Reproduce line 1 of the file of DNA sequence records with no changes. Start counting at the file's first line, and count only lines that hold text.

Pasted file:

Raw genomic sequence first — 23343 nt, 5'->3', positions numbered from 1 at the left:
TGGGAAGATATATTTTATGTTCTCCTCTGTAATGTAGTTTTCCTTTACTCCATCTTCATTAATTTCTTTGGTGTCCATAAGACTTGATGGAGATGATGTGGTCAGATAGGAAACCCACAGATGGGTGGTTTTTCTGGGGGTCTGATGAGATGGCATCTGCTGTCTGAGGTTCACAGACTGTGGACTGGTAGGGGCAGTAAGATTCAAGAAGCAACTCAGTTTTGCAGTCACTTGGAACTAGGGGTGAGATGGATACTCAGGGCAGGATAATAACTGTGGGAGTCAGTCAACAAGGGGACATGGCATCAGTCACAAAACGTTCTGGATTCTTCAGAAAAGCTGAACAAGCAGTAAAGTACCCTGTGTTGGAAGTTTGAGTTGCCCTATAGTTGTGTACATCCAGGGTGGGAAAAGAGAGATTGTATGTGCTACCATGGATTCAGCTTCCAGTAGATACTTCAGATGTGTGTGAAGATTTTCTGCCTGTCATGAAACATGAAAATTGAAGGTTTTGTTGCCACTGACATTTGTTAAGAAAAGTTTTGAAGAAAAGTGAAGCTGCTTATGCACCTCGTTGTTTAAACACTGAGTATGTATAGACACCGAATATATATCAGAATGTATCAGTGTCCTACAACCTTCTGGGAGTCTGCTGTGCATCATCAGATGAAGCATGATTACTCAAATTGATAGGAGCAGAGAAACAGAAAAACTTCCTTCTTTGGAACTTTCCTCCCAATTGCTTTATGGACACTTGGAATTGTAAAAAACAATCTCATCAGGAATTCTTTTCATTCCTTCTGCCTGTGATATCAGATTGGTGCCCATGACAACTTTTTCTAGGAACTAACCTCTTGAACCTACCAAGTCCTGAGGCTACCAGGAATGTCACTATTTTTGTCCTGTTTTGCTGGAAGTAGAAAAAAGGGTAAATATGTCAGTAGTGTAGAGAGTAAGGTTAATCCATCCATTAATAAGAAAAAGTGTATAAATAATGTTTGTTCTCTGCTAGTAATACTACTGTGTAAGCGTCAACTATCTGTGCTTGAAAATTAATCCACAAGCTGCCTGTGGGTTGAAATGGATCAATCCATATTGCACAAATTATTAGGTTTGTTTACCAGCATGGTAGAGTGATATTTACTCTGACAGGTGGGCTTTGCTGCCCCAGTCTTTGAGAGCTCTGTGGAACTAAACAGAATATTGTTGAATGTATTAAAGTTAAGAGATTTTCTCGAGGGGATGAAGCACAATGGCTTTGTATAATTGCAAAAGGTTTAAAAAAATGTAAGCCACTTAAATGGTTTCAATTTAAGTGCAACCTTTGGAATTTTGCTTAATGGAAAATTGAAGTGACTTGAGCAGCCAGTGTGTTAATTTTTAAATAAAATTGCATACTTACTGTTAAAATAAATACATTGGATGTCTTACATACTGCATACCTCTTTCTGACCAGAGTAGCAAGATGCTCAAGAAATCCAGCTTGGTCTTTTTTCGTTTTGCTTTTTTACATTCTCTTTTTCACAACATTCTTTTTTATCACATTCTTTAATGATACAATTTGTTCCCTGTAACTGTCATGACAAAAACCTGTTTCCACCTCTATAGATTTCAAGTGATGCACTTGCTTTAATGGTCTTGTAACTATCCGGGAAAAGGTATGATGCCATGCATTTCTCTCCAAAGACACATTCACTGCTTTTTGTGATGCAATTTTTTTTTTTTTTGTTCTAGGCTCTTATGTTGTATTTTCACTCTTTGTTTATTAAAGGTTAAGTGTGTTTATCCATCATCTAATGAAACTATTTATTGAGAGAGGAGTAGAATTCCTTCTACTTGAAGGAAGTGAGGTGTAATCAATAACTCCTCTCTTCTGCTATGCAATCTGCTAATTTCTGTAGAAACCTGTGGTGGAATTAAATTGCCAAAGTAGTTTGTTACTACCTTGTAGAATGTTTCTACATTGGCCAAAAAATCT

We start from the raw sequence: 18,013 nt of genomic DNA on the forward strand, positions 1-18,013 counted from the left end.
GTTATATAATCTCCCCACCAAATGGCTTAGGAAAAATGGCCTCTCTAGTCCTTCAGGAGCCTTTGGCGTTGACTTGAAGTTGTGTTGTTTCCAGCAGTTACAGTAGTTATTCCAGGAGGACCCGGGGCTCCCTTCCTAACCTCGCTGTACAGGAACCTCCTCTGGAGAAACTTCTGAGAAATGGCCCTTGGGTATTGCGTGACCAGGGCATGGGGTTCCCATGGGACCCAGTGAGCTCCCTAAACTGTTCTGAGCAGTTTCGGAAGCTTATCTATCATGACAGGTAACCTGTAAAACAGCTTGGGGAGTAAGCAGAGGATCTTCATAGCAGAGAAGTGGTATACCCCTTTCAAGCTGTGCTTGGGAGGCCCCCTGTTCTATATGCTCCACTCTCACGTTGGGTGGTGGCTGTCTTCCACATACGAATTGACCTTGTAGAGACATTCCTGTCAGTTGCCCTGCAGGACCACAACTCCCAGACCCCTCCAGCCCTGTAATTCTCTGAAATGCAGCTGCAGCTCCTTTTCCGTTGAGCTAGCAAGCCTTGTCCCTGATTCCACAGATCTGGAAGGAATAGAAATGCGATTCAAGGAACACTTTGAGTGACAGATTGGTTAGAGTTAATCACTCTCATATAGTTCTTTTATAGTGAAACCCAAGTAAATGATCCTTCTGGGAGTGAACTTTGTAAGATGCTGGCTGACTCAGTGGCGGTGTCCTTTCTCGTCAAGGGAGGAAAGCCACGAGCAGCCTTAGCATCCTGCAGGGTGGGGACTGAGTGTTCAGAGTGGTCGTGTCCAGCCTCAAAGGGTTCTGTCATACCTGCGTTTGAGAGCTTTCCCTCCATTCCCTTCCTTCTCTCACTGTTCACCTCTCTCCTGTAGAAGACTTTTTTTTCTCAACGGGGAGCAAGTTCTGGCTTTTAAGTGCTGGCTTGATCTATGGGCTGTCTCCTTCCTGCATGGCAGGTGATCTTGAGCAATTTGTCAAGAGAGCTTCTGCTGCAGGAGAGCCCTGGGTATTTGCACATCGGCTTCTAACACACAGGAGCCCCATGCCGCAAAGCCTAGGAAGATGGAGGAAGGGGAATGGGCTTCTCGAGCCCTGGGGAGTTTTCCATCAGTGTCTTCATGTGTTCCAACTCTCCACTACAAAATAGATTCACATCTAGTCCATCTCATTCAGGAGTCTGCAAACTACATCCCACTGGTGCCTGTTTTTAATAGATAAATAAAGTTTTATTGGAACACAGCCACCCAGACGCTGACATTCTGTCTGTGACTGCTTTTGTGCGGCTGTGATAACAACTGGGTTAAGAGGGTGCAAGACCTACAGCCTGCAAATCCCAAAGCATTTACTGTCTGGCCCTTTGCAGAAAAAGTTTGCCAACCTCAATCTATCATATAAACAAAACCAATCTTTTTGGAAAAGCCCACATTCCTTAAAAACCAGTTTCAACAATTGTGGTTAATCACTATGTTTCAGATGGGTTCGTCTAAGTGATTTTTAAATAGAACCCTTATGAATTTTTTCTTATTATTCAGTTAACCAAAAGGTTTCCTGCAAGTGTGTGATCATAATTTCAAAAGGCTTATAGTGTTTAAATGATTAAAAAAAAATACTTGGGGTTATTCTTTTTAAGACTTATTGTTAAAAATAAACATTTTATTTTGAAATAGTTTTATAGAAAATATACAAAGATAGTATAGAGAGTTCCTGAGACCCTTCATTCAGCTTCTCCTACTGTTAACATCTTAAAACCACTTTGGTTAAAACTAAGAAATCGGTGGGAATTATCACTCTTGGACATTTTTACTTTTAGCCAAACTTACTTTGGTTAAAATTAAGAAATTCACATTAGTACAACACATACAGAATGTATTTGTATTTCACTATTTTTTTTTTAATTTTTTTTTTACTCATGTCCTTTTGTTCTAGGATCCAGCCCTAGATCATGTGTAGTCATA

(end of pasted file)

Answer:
Raw genomic sequence first — 23343 nt, 5'->3', positions numbered from 1 at the left: